Darwin (was: Phylogenetic evidence)

Peter Stevens peter.stevens at MOBOT.ORG
Thu Jul 11 13:31:18 CDT 2002

Those interested in Darwin and classification might want to read

Kevin Padian, "Charles darwin's views on classification in theory and
practice".  Syst. Bio. 48: 352-364. 1999.

As to what CD would think if he were alive today, I will consult my
medium.  If it is printable, I will let you know.


>      I detect no hint of any complaint (about ranks) in Darwin's statement.
>  Could this be wishful thinking on your part?  :-)
>      Seems to me he is making a straightforward observation about how to
>"express" differential anagenesis (different degrees of modification) in a
>classification.  And this can be just as true for molecular data as it is
>for morphological data.
>     It's perfectly natural to give two sister groups different rank based
>on  different degree of divergence.  The therapsid Family Tritheledontidae
>went extinct early on and therefore had no chance to diverge nearly as far
>as its sister group Class Mammalia.  Likewise a genus can be a sister group
>to a whole family or even an order.  I see no problem with this as long as
>you explicitly show such sister group relationships (as I do with my exgroup
>     Seems to me Darwin is just acknowledging that this is the way it was
>done and there would have been no need to "endorse" it.  And this is still
>done, in spite of strict cladism's efforts to demonize and snuff out
>paraphyly completely.  If you really think Darwin was a proponent of
>unranked taxonomy, I would think you could find a more direct statement in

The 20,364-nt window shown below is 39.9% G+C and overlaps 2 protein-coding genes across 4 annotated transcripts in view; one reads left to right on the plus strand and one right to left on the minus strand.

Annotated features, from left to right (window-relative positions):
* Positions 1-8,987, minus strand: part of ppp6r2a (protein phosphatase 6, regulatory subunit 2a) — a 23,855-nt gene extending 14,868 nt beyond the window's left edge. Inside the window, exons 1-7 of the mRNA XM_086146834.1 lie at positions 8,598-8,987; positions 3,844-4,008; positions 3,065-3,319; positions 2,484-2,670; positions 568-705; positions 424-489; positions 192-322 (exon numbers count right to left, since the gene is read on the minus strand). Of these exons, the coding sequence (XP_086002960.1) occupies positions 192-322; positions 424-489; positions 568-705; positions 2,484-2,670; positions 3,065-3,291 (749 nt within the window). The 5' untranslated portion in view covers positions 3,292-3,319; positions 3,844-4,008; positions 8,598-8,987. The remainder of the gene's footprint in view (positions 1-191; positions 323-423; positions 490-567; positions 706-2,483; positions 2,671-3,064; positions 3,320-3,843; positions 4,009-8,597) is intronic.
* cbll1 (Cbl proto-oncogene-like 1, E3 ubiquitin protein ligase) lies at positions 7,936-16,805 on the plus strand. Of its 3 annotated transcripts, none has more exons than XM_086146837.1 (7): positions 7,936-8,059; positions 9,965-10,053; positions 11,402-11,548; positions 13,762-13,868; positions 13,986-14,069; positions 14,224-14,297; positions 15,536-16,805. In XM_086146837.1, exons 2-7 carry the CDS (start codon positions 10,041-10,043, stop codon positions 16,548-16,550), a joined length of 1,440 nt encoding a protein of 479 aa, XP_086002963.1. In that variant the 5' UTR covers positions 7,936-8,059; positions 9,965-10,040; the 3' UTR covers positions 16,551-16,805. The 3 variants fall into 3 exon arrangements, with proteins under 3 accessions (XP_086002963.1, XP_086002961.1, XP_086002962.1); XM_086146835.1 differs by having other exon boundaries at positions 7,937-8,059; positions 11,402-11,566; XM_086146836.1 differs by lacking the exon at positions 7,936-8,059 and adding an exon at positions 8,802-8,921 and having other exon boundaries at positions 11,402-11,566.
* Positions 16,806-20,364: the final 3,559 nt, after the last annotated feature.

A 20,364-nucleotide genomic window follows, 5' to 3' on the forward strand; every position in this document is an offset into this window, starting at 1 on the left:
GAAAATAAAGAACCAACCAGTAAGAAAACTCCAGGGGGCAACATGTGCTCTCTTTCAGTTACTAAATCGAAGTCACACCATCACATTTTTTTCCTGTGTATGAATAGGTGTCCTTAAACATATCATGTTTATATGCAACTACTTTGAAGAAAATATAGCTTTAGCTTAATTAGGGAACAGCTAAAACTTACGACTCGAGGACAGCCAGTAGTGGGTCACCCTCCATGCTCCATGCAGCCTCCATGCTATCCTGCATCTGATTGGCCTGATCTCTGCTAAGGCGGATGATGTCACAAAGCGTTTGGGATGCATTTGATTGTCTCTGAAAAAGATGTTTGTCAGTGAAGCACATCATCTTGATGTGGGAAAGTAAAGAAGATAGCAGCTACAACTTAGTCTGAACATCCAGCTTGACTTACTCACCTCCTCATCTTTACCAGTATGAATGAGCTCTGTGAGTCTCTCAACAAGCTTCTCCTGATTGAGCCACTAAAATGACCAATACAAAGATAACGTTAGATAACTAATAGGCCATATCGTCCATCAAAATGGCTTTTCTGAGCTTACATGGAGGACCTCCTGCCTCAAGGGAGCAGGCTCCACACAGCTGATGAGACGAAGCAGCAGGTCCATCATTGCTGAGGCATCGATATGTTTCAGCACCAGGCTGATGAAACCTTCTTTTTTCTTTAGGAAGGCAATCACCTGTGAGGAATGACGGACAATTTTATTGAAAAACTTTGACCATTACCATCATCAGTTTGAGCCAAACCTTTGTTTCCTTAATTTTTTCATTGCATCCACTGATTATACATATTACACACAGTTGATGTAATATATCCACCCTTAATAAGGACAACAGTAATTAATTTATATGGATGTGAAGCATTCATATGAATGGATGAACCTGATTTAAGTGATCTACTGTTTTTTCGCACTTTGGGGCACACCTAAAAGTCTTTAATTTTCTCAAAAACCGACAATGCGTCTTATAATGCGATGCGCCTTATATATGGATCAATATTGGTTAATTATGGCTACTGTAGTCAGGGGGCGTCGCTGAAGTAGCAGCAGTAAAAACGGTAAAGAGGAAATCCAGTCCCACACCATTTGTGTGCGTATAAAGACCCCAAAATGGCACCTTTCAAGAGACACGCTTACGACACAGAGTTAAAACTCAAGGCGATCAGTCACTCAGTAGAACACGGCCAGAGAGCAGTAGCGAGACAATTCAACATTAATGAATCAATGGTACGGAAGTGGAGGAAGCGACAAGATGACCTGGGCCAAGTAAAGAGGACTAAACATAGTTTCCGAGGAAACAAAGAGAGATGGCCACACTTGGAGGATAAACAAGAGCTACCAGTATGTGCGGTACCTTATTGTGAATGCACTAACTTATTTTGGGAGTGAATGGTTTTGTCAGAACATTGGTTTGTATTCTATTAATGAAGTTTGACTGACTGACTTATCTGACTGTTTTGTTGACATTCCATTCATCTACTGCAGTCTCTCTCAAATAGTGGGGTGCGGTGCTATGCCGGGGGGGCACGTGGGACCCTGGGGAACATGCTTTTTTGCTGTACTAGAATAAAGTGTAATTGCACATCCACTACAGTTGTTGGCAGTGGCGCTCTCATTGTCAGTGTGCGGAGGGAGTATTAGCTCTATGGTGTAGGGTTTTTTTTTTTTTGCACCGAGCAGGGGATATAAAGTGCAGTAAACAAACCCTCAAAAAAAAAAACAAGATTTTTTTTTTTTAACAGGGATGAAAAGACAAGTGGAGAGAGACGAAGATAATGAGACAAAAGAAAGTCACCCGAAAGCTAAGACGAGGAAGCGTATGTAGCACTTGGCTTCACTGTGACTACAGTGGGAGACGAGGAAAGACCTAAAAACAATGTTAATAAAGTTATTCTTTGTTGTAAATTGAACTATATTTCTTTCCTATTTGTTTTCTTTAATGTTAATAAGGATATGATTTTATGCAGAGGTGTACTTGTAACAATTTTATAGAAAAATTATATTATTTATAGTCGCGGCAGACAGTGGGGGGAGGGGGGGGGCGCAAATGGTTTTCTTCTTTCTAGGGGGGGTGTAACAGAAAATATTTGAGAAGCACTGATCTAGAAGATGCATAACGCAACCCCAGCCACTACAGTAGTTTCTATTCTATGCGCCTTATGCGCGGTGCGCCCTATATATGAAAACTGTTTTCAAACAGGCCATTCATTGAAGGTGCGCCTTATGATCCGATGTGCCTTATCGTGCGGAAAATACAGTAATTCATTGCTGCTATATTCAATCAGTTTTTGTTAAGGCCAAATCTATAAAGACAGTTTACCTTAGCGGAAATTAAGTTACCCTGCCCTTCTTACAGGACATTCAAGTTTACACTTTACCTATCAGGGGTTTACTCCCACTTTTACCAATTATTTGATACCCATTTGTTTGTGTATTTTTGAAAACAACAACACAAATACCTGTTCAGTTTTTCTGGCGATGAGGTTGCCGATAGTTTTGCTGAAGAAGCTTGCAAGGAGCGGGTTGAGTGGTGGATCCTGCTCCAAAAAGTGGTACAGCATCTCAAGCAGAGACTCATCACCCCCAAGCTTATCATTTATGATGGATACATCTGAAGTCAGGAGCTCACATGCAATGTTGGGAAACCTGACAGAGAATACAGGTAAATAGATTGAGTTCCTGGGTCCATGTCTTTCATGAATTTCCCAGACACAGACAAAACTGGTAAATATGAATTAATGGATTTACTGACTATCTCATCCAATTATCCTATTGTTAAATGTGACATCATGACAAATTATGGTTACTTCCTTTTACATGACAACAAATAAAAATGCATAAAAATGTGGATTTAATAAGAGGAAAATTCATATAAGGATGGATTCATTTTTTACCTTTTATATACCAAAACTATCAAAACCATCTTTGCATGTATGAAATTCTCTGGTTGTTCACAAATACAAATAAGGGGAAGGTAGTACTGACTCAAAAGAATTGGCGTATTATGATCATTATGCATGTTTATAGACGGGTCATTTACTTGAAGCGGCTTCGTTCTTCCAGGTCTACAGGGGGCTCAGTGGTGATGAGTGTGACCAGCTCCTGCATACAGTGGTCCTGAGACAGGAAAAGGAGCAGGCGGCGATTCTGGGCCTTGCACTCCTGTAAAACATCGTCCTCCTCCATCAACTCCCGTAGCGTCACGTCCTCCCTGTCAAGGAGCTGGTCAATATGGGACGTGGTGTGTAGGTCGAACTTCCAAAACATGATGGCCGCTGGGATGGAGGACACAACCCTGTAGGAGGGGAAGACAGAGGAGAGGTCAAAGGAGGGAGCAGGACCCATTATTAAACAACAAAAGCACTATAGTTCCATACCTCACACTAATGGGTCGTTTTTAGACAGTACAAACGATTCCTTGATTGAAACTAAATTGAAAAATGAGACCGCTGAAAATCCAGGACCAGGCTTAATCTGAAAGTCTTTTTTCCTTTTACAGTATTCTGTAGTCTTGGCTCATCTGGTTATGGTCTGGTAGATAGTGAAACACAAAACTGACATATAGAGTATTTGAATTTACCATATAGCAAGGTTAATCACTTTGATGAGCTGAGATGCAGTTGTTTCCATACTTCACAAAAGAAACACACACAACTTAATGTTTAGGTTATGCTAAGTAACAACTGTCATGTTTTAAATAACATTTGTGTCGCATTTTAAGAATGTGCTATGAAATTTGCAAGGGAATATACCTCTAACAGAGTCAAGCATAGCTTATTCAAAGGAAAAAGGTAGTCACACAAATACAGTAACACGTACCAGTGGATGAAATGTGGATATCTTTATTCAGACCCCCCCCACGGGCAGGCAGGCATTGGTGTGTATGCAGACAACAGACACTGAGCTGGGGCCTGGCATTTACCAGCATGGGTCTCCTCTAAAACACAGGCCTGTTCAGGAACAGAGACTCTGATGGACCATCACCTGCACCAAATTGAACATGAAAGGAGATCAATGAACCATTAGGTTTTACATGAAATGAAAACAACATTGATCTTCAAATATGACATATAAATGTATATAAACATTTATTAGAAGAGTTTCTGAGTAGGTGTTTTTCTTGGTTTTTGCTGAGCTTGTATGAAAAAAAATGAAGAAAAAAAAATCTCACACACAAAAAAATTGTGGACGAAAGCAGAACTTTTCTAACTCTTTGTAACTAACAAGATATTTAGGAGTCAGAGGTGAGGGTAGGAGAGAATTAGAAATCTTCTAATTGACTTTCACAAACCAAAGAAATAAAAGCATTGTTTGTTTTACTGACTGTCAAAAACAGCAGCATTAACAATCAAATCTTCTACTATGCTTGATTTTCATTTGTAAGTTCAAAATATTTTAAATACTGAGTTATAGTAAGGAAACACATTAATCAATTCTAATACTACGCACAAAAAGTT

>his many writings.  I don't recall any indication that he would have
>preferred unranked classifications, nor do I have any reason to believe he
>would prefer strict cladism if he were alive today.
>         ------ Cheers,  Ken
>>From: Barry Roth <barry_roth at YAHOO.COM>
>>Reply-To: Barry Roth <barry_roth at YAHOO.COM>
>>Subject: Re: Phylogenetic evidence
>>Date: Wed, 10 Jul 2002 09:03:14 -0700
>>They say the Devil can cite scripture for his purposes.  Let's see.  In
>>your linked message you quote Darwin thus:
>>       "but that the amount of difference in the several branches or
>>though allied in the same degree in blood to their common progenitor, may
>>differ greatly, being due to the different degrees of modification which
>>they have undergone; and this is expressed by the forms being ranked under
>>different genera, families, sections, or orders."  (Origins of Species,
>>Chapter 13)
>>I read this as Darwin's insight that morphology is an imprecise guide to
>>degree of consanguinity and his recognition that the standard, ranked
>>classification is based on "magnitude of difference" in morphology, not
>>phylogeny.  He states that this is the case; he doesn't necessarily endorse
>>it.  In fact, his statement is a complaint about the problem.
>>I therefore claim Darwin as an early proponent of unranked taxonomy.
>>BR (adjusting his horns)
>>  Ken Kinman wrote:Barry,
>>I wholeheartedly agree with Darwin on this, but this is only a partial
>>quote, and omits an extremely important qualifier (which strict cladists
>>often prefer to ignore).
>>See my post on this subject in January 2001 at the DML (dinosaur
>>mailing list). Here's the link:
>>Do You Yahoo!?
>>New! SBC Yahoo! Dial - 1st Month Free & unlimited access
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